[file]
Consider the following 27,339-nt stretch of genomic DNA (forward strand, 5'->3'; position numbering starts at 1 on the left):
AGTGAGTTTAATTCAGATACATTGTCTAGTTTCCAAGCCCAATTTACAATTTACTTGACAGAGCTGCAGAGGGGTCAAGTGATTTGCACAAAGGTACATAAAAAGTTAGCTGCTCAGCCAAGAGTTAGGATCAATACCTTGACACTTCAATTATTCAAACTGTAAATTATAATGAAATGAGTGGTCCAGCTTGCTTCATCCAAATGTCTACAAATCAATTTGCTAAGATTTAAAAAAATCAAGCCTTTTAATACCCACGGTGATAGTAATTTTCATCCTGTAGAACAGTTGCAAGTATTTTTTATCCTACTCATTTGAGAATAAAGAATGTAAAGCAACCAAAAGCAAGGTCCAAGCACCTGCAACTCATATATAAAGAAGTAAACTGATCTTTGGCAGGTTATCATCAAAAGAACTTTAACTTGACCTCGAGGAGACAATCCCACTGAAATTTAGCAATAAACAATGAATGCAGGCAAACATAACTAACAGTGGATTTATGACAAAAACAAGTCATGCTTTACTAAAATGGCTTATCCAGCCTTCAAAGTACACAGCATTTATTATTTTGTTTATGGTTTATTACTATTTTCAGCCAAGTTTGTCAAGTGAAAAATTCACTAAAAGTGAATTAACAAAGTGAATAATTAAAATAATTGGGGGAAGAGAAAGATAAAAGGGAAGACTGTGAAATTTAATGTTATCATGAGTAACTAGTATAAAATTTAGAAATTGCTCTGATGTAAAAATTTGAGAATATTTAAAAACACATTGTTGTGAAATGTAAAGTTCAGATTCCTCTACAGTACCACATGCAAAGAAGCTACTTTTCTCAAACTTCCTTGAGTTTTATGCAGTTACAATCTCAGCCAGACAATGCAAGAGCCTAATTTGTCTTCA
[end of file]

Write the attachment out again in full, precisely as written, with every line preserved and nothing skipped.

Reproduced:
Consider the following 27,339-nt stretch of genomic DNA (forward strand, 5'->3'; position numbering starts at 1 on the left):
AGTGAGTTTAATTCAGATACATTGTCTAGTTTCCAAGCCCAATTTACAATTTACTTGACAGAGCTGCAGAGGGGTCAAGTGATTTGCACAAAGGTACATAAAAAGTTAGCTGCTCAGCCAAGAGTTAGGATCAATACCTTGACACTTCAATTATTCAAACTGTAAATTATAATGAAATGAGTGGTCCAGCTTGCTTCATCCAAATGTCTACAAATCAATTTGCTAAGATTTAAAAAAATCAAGCCTTTTAATACCCACGGTGATAGTAATTTTCATCCTGTAGAACAGTTGCAAGTATTTTTTATCCTACTCATTTGAGAATAAAGAATGTAAAGCAACCAAAAGCAAGGTCCAAGCACCTGCAACTCATATATAAAGAAGTAAACTGATCTTTGGCAGGTTATCATCAAAAGAACTTTAACTTGACCTCGAGGAGACAATCCCACTGAAATTTAGCAATAAACAATGAATGCAGGCAAACATAACTAACAGTGGATTTATGACAAAAACAAGTCATGCTTTACTAAAATGGCTTATCCAGCCTTCAAAGTACACAGCATTTATTATTTTGTTTATGGTTTATTACTATTTTCAGCCAAGTTTGTCAAGTGAAAAATTCACTAAAAGTGAATTAACAAAGTGAATAATTAAAATAATTGGGGGAAGAGAAAGATAAAAGGGAAGACTGTGAAATTTAATGTTATCATGAGTAACTAGTATAAAATTTAGAAATTGCTCTGATGTAAAAATTTGAGAATATTTAAAAACACATTGTTGTGAAATGTAAAGTTCAGATTCCTCTACAGTACCACATGCAAAGAAGCTACTTTTCTCAAACTTCCTTGAGTTTTATGCAGTTACAATCTCAGCCAGACAATGCAAGAGCCTAATTTGTCTTCA